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NEWS RELEASE 01-131; November 2, 2001
November 2, 2001
News Release 01-131
DECLINING RESOURCE ABUNDANCE PLAGUES FISH INDUSTRY, REPORTS ITC
Lingering effects of past overfishing and other problems caused the U.S. fish harvest to fall by
8 percent in quantity and 19 percent in value during the late 1990s, reports the U.S. International
Trade Commission (ITC) in its publication Industry and Trade Summary: Fresh or Frozen Fish.
The ITC, an independent, nonpartisan, factfinding agency, recently released the report as part of
an ongoing series of reports on thousands of products imported into and exported from the
United States. The report addresses market, industry, and trade conditions for fresh or frozen fish
for the period 1995-99. Following are highlights of the report.
- The fresh or frozen fish industry produces a wide variety of seafoods, some of the most
popular of which are fresh cod and flounder fillets, frozen blocks from which fish sticks
and portions are cut, and swordfish and halibut steaks.
- The U.S. harvest of fish in 1999 totaled 3.5 million metric tons, valued at $1.6 billion.
This harvest represented a 8 percent drop in quantity and 19 percent in value from the
1995 harvest of 3.9 million metric tons, valued at $1.9 billion. During the same period,
U.S. production of fresh or frozen fish fillets and steaks, the industry's principal product
group, declined by 5 percent in quantity and 1 percent in value, to 167,000 metric tons,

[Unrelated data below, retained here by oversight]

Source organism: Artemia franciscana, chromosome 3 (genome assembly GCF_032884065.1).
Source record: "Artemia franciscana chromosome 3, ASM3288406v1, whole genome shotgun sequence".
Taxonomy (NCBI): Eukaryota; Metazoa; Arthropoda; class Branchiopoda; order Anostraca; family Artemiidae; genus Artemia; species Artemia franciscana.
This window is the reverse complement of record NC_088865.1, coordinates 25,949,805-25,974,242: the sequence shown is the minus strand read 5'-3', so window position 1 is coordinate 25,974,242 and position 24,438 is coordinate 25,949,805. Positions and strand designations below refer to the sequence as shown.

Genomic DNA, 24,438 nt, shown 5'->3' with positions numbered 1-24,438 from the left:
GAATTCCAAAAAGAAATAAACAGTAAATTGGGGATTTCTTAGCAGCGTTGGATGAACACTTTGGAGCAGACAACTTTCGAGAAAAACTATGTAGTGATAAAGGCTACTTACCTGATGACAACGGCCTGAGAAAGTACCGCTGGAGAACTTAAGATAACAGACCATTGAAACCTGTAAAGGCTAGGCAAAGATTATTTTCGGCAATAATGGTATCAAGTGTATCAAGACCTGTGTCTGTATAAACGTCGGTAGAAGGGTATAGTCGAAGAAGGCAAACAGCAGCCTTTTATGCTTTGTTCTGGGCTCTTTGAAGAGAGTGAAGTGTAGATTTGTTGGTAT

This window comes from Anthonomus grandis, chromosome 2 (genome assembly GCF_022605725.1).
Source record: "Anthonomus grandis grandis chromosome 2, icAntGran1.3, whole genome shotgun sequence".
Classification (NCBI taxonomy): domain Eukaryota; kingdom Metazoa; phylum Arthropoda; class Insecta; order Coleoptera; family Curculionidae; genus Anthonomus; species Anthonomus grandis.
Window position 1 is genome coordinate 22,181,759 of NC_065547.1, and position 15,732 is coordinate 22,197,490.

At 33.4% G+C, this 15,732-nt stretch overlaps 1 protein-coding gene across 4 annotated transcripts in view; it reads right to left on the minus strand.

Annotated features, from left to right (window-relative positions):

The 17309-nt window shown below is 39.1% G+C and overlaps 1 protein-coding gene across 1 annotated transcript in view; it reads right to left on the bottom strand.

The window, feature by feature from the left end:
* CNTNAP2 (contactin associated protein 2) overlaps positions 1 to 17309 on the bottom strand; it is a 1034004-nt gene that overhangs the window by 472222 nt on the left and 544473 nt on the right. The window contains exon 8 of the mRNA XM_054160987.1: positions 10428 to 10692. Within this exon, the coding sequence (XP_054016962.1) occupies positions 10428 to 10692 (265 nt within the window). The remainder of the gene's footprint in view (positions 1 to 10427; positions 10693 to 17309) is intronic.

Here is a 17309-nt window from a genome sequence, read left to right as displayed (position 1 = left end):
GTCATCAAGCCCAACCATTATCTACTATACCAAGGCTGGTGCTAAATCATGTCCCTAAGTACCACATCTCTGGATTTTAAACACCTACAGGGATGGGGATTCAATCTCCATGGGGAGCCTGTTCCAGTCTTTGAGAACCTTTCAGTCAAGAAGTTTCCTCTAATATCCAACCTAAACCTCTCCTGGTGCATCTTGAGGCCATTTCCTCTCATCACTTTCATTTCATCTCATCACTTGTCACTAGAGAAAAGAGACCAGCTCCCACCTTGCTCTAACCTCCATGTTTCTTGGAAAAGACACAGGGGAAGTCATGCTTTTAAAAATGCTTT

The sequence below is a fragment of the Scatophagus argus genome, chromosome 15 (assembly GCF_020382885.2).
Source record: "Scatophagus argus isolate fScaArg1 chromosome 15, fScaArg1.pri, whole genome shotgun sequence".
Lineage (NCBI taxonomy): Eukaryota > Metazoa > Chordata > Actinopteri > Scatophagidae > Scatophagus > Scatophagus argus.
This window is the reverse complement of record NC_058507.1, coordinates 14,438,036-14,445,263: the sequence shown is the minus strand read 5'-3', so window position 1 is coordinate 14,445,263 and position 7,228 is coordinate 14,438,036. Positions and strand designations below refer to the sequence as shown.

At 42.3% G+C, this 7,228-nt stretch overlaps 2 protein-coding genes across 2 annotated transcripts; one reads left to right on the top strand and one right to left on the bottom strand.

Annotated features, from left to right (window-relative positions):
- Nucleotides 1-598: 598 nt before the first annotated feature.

valued at $835 million. The slower decline in processed-product output was made
possible by significant increases in imported semiprocessed fish.
- The U.S. trade deficit in fresh or frozen fish rose from $195 million in 1995 to
$1.3 billion in 1999. U.S. imports of fresh or frozen fish, including frozen groundfish
fillets and fresh Atlantic salmon, rose by 50 percent, to $2.94 billion in 1999. The
principal sources of U.S. imports are Canada (23 percent of total value during 1995-99),
Chile (11 percent), and Iceland (7 percent). U.S. exports of fresh or frozen fish, such as
surimi and frozen whole salmon, fell by 20 percent, to $1.6 billion in 1999. The principal
markets for U.S. exports are Japan (63 percent of total value during 1995-99), Canada
(12 percent), and Korea (7 percent).
- Global production of fresh or frozen fish reached 16.7 million metric tons in 1998, down
from 16.8 million metric tons in 1995. The largest producers are China, Japan, the
United States, and Norway, with a combined share of 37 percent of world production.
From 1995 to 1998, world exports rose from 10.6 million metric tons valued at
$20.6 billion to 12 million metric tons valued at $21.6 billion. As a share of production
volume, world exports rose from 63 percent in 1995 to 72 percent in 1998.
- Declining resource abundance is the greatest problem facing the U.S. and many foreign
industries, both in terms of domestic supply of harvested fish and the volume of fish
available worldwide for import. Increasingly, the world's most valuable fisheries are
becoming depleted through a combination of overfishing and industrial (i.e., coastline)
development. Aquaculture will continue to play a growing role in offsetting the declining
availability of fish harvested from the seas.
The foregoing information is from the ITC report Industry and Trade Summary: Fresh or Frozen
Fish (USITC Publication 3463, October 2001).
ITC Industry and Trade Summary reports include information on product uses, U.S. and foreign
producers, and customs treatment of the products being studied; they analyze the basic factors
affecting trends in consumption, production, and trade of the commodities, as well as factors
bearing on competitiveness of the U.S. industry in domestic and foreign markets.
This report will be available on the ITC Internet web site at www.usitc.gov. A printed copy may
be ordered by calling 202-205-1809, or by writing the Office of the Secretary, U.S. International
Trade Commission, 500 E Street SW, Washington, DC 20436. Requests may be faxed to
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